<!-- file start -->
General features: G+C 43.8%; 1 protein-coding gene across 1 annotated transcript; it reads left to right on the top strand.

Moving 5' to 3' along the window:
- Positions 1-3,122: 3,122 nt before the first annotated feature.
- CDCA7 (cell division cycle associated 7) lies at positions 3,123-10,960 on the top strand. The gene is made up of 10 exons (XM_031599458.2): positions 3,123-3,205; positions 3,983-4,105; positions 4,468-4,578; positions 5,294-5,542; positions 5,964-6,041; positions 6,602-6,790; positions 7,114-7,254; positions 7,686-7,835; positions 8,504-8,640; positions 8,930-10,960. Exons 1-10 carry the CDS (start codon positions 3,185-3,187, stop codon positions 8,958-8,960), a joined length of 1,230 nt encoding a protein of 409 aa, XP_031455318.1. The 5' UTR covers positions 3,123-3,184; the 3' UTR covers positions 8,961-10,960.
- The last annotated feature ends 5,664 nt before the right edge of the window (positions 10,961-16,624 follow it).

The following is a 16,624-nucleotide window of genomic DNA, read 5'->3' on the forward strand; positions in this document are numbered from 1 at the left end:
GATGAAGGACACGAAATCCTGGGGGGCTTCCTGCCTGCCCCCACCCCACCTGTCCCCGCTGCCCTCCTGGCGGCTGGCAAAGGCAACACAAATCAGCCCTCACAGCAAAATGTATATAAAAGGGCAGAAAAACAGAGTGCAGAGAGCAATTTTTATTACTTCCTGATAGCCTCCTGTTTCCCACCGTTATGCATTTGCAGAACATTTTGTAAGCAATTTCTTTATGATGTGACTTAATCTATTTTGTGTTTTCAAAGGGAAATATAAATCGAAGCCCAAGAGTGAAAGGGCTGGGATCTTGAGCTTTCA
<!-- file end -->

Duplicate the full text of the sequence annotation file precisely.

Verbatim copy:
General features: G+C 43.8%; 1 protein-coding gene across 1 annotated transcript; it reads left to right on the top strand.

Moving 5' to 3' along the window:
- Positions 1-3,122: 3,122 nt before the first annotated feature.
- CDCA7 (cell division cycle associated 7) lies at positions 3,123-10,960 on the top strand. The gene is made up of 10 exons (XM_031599458.2): positions 3,123-3,205; positions 3,983-4,105; positions 4,468-4,578; positions 5,294-5,542; positions 5,964-6,041; positions 6,602-6,790; positions 7,114-7,254; positions 7,686-7,835; positions 8,504-8,640; positions 8,930-10,960. Exons 1-10 carry the CDS (start codon positions 3,185-3,187, stop codon positions 8,958-8,960), a joined length of 1,230 nt encoding a protein of 409 aa, XP_031455318.1. The 5' UTR covers positions 3,123-3,184; the 3' UTR covers positions 8,961-10,960.
- The last annotated feature ends 5,664 nt before the right edge of the window (positions 10,961-16,624 follow it).

The following is a 16,624-nucleotide window of genomic DNA, read 5'->3' on the forward strand; positions in this document are numbered from 1 at the left end:
GATGAAGGACACGAAATCCTGGGGGGCTTCCTGCCTGCCCCCACCCCACCTGTCCCCGCTGCCCTCCTGGCGGCTGGCAAAGGCAACACAAATCAGCCCTCACAGCAAAATGTATATAAAAGGGCAGAAAAACAGAGTGCAGAGAGCAATTTTTATTACTTCCTGATAGCCTCCTGTTTCCCACCGTTATGCATTTGCAGAACATTTTGTAAGCAATTTCTTTATGATGTGACTTAATCTATTTTGTGTTTTCAAAGGGAAATATAAATCGAAGCCCAAGAGTGAAAGGGCTGGGATCTTGAGCTTTCA